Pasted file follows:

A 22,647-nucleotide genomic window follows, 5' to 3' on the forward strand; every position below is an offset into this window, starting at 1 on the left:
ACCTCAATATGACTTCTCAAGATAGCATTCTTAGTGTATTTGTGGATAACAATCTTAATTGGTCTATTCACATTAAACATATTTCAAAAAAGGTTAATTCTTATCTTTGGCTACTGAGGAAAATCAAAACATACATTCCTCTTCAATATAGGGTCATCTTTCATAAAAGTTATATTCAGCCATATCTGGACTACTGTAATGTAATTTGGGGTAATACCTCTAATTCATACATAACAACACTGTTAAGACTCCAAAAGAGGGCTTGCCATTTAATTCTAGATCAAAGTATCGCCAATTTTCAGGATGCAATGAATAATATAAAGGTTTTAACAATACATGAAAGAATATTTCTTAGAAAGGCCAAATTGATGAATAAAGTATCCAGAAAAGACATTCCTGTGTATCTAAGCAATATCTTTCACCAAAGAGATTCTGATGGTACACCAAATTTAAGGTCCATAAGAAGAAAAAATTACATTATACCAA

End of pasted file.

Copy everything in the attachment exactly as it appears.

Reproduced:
A 22,647-nucleotide genomic window follows, 5' to 3' on the forward strand; every position below is an offset into this window, starting at 1 on the left:
ACCTCAATATGACTTCTCAAGATAGCATTCTTAGTGTATTTGTGGATAACAATCTTAATTGGTCTATTCACATTAAACATATTTCAAAAAAGGTTAATTCTTATCTTTGGCTACTGAGGAAAATCAAAACATACATTCCTCTTCAATATAGGGTCATCTTTCATAAAAGTTATATTCAGCCATATCTGGACTACTGTAATGTAATTTGGGGTAATACCTCTAATTCATACATAACAACACTGTTAAGACTCCAAAAGAGGGCTTGCCATTTAATTCTAGATCAAAGTATCGCCAATTTTCAGGATGCAATGAATAATATAAAGGTTTTAACAATACATGAAAGAATATTTCTTAGAAAGGCCAAATTGATGAATAAAGTATCCAGAAAAGACATTCCTGTGTATCTAAGCAATATCTTTCACCAAAGAGATTCTGATGGTACACCAAATTTAAGGTCCATAAGAAGAAAAAATTACATTATACCAA